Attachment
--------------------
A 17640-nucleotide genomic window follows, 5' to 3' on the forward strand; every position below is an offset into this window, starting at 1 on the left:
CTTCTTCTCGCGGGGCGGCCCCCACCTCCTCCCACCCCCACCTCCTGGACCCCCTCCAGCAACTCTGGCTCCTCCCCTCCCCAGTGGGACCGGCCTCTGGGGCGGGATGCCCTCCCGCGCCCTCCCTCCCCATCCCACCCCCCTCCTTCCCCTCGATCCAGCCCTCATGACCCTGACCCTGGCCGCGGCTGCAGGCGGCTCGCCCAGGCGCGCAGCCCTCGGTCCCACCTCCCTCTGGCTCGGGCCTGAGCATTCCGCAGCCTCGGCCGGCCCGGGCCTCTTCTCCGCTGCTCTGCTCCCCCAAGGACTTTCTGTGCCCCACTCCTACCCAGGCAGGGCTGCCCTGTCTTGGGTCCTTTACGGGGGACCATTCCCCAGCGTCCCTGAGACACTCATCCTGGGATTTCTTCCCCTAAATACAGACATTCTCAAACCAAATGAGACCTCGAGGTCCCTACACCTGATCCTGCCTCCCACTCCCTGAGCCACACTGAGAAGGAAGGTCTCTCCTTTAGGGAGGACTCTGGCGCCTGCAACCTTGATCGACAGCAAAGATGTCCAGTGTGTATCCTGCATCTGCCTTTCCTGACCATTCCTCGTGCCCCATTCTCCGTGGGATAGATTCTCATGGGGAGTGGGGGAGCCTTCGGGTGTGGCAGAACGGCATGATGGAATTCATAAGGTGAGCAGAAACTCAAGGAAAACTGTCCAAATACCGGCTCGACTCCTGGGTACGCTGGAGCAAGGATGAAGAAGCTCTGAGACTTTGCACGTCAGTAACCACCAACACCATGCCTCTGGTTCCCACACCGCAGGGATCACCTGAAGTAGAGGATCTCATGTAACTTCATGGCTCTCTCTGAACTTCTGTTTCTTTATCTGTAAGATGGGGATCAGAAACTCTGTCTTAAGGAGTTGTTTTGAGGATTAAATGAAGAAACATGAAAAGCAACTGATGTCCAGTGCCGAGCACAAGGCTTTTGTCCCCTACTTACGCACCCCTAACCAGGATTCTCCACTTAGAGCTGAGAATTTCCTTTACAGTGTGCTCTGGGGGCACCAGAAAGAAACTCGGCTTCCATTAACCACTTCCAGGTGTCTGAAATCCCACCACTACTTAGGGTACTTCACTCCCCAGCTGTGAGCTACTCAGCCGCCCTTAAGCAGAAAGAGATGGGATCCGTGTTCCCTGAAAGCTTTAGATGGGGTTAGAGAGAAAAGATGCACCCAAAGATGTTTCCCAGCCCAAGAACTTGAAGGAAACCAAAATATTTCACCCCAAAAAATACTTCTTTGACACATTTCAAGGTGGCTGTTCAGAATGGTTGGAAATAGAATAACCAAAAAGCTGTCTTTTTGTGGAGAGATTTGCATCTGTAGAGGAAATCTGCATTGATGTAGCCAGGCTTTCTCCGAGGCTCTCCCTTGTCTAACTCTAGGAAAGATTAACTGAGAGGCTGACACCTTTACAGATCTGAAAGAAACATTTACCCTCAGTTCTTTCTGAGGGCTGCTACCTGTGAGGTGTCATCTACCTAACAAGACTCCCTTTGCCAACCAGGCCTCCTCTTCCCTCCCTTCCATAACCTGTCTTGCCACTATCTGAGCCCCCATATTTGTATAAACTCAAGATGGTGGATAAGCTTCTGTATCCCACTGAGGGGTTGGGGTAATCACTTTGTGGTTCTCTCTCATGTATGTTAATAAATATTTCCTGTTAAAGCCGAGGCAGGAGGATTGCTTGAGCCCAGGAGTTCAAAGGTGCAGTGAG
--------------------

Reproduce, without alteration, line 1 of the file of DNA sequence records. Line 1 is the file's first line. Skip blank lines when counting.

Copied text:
A 17640-nucleotide genomic window follows, 5' to 3' on the forward strand; every position below is an offset into this window, starting at 1 on the left: